Research Projects - Geophysics
current research projects
We are interested in understanding the physics of geological and geophysical processes. As these processes typically occur on a million-year timescale and we only observe the end-result, they are best simulated on a computer. We actively develop new numerical approaches for this purpose and apply them to a wide variety of topics, some of which are listed below. See also our publications page.
How did subduction initiate and how does plate tectonics work on Earth?
Earth is the only terrestrial planet in our solar system that currently has plate tectonics. Why this is the case remains incompletely understood, partly because we have not been able to reproduce plate tectonics in the computer with realistic parameters. Recently, we demonstrated that a free surface boundary condition, which was ignored in most previous models of mantle convection, crucially changes the physics of convection models with plates and results in asymmetric subduction. Yet, the yield stresses that have to be employed in such models remain significantly below constraints from rock experiments and from in-situ stress measurements in boreholes.
A different line of research in our group therefore focusses on better understanding how a subduction zone is created in the first place. In a series of papers we have demonstrated that shear-heating is a viable mechanism to create a large-scale, lithospheric-cutting, shear zone. Under some conditions, this also results in a well-developed subduction zone. These lithospheric-scale models involve visco-elasto-plastic rheologies and thermo-mechanical feedbacks, whereas the large-scale convection models use simpler rheologies. Ongoing research focusses on understanding the effects of more realistic rheologies in convection setups (with the aim to test whether shear-heating is a viable localization mechanism in a convecting system as well).
Development of state-of-the-art geodynamic modelling codes
Numerical modelling of geodynamic processes is challenging as the rheology of rocks is nonlinear and changes from viscous (in the mantle where temperatures are higher) to elasto-plastic under surface-near conditions. Moreover, geological processes result in very large deformations and involve processes such as phase transitions and (partial) melting. As existing modelling packages are not suitable or slow, we have developed our own packages over the last few years.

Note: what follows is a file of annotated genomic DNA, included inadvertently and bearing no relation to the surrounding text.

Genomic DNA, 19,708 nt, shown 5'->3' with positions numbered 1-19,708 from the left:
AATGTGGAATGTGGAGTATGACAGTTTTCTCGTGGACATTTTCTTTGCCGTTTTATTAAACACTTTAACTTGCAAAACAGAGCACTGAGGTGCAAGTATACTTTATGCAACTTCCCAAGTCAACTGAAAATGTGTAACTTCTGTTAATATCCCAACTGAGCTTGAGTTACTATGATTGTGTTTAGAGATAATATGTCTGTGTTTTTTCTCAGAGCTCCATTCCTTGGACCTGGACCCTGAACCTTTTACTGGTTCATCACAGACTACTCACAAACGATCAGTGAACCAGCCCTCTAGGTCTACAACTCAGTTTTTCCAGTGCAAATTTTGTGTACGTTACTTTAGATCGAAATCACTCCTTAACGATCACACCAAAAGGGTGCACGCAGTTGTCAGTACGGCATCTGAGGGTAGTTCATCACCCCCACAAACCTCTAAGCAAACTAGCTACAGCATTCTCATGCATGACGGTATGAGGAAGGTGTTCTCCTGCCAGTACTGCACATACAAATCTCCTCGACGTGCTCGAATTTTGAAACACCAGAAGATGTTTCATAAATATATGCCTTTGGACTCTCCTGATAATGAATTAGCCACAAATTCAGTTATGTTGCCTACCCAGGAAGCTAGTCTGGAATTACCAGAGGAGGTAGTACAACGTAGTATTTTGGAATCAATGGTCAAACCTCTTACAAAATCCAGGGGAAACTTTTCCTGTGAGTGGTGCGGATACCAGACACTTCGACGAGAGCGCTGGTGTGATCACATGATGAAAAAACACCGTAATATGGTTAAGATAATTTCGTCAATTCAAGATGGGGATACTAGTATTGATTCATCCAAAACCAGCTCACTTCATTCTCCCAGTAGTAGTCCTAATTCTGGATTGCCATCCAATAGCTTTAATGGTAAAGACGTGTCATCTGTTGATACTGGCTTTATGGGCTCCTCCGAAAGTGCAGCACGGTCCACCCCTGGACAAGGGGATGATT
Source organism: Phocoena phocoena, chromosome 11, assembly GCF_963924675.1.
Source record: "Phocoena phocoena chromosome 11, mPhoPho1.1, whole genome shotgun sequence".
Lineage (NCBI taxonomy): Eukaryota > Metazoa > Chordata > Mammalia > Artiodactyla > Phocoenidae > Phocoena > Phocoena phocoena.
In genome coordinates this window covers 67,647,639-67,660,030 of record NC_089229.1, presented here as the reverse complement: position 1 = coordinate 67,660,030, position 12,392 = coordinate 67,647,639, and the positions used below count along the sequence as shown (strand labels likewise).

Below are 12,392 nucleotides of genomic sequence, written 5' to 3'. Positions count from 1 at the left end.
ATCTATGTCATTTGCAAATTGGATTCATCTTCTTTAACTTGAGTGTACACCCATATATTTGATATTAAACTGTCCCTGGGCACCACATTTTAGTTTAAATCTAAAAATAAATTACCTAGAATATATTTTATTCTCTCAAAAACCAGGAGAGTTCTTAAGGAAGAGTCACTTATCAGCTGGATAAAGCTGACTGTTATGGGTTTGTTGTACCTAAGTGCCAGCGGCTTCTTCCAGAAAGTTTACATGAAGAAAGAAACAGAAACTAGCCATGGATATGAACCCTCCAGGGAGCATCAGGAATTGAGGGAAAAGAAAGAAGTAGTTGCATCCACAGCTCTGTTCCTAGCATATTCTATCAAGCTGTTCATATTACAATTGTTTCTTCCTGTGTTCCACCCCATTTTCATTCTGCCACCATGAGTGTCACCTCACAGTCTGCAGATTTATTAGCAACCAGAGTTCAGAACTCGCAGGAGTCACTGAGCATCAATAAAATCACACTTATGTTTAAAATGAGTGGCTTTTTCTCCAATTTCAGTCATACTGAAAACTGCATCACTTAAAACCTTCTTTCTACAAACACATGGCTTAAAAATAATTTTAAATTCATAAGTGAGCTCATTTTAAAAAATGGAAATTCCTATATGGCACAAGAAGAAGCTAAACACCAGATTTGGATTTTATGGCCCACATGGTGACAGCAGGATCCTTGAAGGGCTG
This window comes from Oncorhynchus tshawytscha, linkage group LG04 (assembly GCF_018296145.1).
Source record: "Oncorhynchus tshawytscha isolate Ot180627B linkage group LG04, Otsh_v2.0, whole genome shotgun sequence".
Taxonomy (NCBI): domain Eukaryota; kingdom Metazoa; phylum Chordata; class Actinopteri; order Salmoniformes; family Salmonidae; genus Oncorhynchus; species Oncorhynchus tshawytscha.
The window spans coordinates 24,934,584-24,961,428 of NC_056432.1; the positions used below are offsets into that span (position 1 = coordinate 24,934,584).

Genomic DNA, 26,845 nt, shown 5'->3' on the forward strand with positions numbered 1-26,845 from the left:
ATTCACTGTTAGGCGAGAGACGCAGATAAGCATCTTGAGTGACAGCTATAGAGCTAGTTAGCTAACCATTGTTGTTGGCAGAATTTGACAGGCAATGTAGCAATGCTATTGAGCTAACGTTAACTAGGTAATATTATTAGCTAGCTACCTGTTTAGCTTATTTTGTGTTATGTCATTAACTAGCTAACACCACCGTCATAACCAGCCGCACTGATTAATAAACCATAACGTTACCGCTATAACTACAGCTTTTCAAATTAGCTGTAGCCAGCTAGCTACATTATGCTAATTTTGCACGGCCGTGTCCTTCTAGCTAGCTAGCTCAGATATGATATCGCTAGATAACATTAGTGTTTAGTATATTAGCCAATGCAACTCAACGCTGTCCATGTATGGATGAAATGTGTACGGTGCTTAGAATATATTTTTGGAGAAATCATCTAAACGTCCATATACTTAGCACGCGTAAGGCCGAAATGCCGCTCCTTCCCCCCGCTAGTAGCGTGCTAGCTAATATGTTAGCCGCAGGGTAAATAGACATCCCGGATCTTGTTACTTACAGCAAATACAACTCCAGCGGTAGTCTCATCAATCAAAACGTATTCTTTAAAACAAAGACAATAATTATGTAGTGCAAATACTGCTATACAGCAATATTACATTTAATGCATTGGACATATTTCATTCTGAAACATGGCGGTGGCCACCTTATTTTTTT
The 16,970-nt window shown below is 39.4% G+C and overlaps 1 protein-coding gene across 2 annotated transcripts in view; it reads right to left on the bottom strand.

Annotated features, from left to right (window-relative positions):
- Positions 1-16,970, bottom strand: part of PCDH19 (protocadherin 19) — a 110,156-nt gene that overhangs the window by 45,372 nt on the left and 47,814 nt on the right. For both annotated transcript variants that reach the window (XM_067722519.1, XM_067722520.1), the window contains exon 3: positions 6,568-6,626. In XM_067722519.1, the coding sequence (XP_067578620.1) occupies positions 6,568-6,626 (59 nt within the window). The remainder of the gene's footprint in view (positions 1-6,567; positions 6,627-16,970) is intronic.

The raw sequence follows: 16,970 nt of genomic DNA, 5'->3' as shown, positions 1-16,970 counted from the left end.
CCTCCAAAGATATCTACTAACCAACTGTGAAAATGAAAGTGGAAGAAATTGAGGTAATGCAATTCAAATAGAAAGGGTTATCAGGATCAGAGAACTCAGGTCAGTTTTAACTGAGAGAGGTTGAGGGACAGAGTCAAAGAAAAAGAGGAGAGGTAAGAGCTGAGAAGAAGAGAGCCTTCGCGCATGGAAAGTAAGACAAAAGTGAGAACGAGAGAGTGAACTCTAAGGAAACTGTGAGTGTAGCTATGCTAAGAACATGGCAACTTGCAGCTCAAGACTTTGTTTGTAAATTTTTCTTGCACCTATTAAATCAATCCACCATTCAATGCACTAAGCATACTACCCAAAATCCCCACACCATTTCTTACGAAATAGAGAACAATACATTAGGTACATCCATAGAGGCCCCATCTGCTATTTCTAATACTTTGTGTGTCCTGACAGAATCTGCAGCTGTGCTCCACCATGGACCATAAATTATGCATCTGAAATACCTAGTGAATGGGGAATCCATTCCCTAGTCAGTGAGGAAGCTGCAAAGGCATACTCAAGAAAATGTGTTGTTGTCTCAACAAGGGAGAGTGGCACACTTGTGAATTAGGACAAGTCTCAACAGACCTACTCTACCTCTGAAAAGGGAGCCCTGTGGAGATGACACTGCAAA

In two dimensions and for moderate resolutions we mainly use MILAMIN_VEP these days, which is a marker-in-cell finite element package that is written in almost native MATLAB, yet is relatively efficient (see www.milamin.org for a viscous version of the solver). Ongoing research in 2D is in coupling two-phase flow with lithospheric deformation, and in developing faster nonlinear solvers.
In three dimensions, the problem is considerably more challenging and we are actively developing software that runs on massively parallel machines and employs efficient multigrid techniques. The main package we are working on, LaMEM (Lithosphere and Mantle Evolution Model) is a finite element/finite difference package build on top of PETSC and we have used it to perform simulations with over 2 billion degrees of freedom on >16'000 cores on the Bluegene/Q at FZ Jülich. Current development is focussed on adding nonlinearities, coupling it to surface processes and improving the robustness of the solvers.
What is the effective rheology of melt?
Understanding the effective rheology of melts is important for developing volcanic eruption models. Experimental results on deformation of partially molten rocks indicate that the rheology is mostly linear for a fully molten rock but becomes extremely nonlinear if crystals are present. Understanding the reasons for this is challenging, which is why we reproduced the experiments in the computer which has the advantage that we can precisely control the rheology which helps to understand the cause of the observed nonlinearities in lab experiments.
How are fold and thrust belts formed?
Fold and thrust belts are of considerable economic importance but how they form mechanically is incompletely understood. Some fold and thrust belts are dominated by folds (e.g. the Zagros), whereas others are dominated by thrusts (or faults). With numerical simulations we could demonstrate that the Zagros is likely folded because it has several weak detachment horizons within the sedimentary overburden. In additional papers we looked at this in more detail, and ongoing work involves better understanding the interaction between folds in three dimensions.